Leaving Cert: Why the Government deserves an F for algorithms

Net Results: Invisible code has a significant – and often negative – impact on all our lives

In August, following the grading algorithm debacle in the UK, I wrote a column wondering if perhaps this unfortunate event might prove a critical tipping point for public trust in the almighty algorithm.

This new generation in the UK, about to step into adulthood – and an active role as the UK’s future voters, employees, thinkers, campaigners and policymakers – was unlikely to forget what it was like to find themselves judged by biased computer code with invisible, baked-in assumptions, I thought.

Well. Here we are a few months later, and any sense of grade assessment superiority we might have had on this side of the Irish Sea has shrivelled into a husk.

We too have algorithmed our way into a grading conflagration in which at least two coding errors meant more than 6,000 students received grades lower than they should have, and, in a bleakly unfunny inversion, nearly 8,000 more got grades that were higher than the algorithm, if working correctly, should have assigned.


The Government has punted this problem over to the already-stretched and cash-strapped third-level institutions, which are somehow supposed to make extra spaces available as needed for the ones with unwarranted lower grades.

It isn’t as yet clear what happens regarding the additional cohort of students who may have lost places they rightfully earned, to some portion of the 7,943 students who may have gained that place with incorrectly assessed grades. Fairly analysing and resolving this mess is a challenge for the Department of Education, the institutions involved and the students affected.

In August I quoted experienced programmer and technology consultant Dermot Casey, who had expressed concern about what assessment factors might go into any proposed Leaving Cert algorithm here.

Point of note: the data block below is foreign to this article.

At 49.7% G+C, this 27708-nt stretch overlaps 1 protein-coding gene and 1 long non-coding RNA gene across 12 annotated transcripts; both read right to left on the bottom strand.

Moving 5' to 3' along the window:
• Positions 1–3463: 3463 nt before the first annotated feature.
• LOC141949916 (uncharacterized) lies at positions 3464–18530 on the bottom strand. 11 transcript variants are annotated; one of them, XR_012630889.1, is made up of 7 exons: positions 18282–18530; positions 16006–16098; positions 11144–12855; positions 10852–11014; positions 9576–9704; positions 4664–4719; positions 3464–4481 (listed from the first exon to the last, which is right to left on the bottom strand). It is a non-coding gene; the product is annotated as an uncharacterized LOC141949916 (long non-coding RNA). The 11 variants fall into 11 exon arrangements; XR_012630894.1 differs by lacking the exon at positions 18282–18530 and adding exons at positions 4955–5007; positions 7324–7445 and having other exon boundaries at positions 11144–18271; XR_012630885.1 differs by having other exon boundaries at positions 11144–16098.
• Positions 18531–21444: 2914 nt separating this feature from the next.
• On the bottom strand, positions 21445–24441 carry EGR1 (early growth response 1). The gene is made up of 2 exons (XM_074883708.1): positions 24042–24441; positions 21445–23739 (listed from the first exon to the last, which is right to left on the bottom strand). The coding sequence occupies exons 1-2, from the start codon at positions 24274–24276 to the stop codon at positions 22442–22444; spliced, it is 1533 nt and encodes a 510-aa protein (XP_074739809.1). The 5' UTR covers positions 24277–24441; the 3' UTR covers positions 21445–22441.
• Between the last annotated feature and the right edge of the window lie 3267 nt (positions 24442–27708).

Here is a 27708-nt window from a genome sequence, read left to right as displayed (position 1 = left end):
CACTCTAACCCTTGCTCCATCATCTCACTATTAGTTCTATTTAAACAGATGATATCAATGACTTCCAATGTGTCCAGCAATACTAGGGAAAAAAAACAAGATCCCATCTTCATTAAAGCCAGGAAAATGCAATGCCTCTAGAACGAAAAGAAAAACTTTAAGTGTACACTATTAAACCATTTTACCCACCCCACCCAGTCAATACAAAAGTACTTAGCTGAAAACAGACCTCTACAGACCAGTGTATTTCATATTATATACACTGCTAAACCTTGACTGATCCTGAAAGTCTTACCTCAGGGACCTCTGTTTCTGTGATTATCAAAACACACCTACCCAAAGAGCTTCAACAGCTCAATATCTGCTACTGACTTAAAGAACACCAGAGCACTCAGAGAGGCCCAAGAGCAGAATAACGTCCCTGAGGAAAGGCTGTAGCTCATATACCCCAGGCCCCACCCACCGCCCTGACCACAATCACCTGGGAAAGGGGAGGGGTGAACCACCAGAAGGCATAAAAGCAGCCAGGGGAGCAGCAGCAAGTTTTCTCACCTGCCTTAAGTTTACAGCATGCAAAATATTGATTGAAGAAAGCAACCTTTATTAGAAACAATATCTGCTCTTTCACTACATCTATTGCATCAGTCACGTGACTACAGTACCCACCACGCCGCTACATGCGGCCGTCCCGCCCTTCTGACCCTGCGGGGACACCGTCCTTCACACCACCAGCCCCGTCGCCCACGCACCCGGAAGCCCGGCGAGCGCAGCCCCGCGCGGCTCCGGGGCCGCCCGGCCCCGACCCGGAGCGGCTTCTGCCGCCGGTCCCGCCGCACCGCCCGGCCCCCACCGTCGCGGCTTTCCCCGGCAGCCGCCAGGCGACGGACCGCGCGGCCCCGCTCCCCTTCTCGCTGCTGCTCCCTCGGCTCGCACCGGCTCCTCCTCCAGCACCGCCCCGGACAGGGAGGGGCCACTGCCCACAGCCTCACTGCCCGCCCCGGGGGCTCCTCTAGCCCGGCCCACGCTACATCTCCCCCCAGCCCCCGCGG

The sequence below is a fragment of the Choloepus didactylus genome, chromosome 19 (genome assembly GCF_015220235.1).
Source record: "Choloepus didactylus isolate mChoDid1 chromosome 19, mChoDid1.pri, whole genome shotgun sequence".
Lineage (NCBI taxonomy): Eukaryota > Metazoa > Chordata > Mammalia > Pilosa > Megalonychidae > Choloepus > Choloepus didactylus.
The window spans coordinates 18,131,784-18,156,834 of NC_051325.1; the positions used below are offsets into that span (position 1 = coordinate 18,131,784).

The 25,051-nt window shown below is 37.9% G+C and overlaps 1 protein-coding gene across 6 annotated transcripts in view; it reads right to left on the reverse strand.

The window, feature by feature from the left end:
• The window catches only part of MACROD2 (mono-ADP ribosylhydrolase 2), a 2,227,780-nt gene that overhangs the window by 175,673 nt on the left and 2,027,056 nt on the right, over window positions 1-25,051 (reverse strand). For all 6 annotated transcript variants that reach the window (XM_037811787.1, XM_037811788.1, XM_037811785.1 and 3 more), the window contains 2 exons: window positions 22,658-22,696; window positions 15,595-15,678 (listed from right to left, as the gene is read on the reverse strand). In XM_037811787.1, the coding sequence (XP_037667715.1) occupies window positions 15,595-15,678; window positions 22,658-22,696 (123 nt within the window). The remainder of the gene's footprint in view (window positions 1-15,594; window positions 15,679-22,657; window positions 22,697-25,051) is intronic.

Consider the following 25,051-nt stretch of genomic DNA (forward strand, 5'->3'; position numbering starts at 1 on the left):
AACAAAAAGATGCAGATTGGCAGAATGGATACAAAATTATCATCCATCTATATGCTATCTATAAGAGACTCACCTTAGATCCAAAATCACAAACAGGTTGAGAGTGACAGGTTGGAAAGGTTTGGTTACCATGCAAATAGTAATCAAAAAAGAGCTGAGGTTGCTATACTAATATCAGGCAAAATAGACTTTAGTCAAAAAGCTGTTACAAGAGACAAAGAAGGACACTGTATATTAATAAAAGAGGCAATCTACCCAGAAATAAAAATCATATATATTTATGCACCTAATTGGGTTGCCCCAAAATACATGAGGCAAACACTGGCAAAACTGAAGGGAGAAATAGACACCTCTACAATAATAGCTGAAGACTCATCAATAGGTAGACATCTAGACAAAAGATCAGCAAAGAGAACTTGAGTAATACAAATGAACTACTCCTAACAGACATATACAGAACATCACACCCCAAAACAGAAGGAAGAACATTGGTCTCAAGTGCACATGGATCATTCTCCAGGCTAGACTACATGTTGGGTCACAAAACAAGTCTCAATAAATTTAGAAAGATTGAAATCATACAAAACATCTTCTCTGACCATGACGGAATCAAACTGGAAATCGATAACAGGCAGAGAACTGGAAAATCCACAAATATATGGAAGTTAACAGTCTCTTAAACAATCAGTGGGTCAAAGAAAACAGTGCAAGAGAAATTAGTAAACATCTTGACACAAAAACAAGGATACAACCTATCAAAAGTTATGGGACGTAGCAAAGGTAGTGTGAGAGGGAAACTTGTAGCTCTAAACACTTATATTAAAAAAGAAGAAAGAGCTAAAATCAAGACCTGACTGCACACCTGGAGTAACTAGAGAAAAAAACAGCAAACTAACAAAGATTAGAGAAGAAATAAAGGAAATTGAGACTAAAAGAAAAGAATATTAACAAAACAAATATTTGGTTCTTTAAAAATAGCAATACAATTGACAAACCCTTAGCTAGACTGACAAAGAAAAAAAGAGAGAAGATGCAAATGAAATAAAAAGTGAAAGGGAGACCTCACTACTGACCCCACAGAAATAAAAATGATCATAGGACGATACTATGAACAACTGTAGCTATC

In last Saturday's Irish Times, he revisited this issue, and wrote an informative explanatory piece on algorithms, offering a detailed list of questions that need to be asked now about how the Irish algorithm was coded and stress-tested.

Larger concerns

As public money went into producing the algorithm, and so many people have been affected by it shortcomings, the Government must answer those questions.

But this imbroglio is ultimately, pointing towards even larger concerns than one year of Leaving Cert and grading chaos.

The algorithm issue is huge. Algorithms affect your daily life. In microseconds, they make determinations and decisions about nearly every aspect of our existence, the social, political, health-related, and ethical, from our (supposed) suitability for mortgages and jobs, to the medical care we receive, the ads and posts we see on social media and the results returned when we do a search on Google.

In nearly every case, we have absolutely no idea what determinations go into these algorithms. We do not know who coded them. We do not know how they work; how they judge. By their very nature – hidden lines of complex code, obscured by laws protecting business assets – they function invisibly. They are shielded as corporate proprietary information and “intellectual” property – even though it is our intellects that they lay claim to, judging us by the data they gather (typically, without us knowing). This data then, ludicrously, becomes their property, not ours. Whole, revealing chunks of us, some of it extremely revealing and sensitive, owned not by us, but by them.

Algorithms have an impact on every one of us. But we only see the end-result decisions made by that code, not the human-originating decisions, assumptions or biases that underlie those coding decisions, in algorithms produced primarily by one small segment of human society – younger, primarily white men, often from elite universities.

Not neutral

We know from many studies that algorithms are not neutral. We know that until recently, if you searched Google images for “Black women” or “Latino women”, the majority of returns were exploitative and pornographic in nature (the same happened with ethnic searches for “boys”). This bias has now been adjusted, demonstrating how easily an algorithm can be tweaked – in the few cases where obvious bias eventually can be seen.

Unfortunately, many biases are so deeply imbedded that it takes experts to reveal them, if they get revealed at all, as in the case of, say, medical software that prioritised white patients over black patients with worse symptoms. Or in the case of an Amazon recruiting AI algorithm that down-ranked female candidates.

We must fully understand the fallibility of algorithms and demand better from those who produce them.

Coding or bias errors, in the Irish and UK grading algorithms this year, will have made these issues clearer, in a frustrating, painful, life-affecting way, to many.

We can't leave it at that, though. Our next step must be to push for laws that will require corporate algorithm transparency – as is beginning to happen now in the EU – because this isn't just about one-off grading scandals.

This is about all of us, in thrall to obfuscating algorithms that judge us secretly and silently, with potentially life-changing impact, every single day.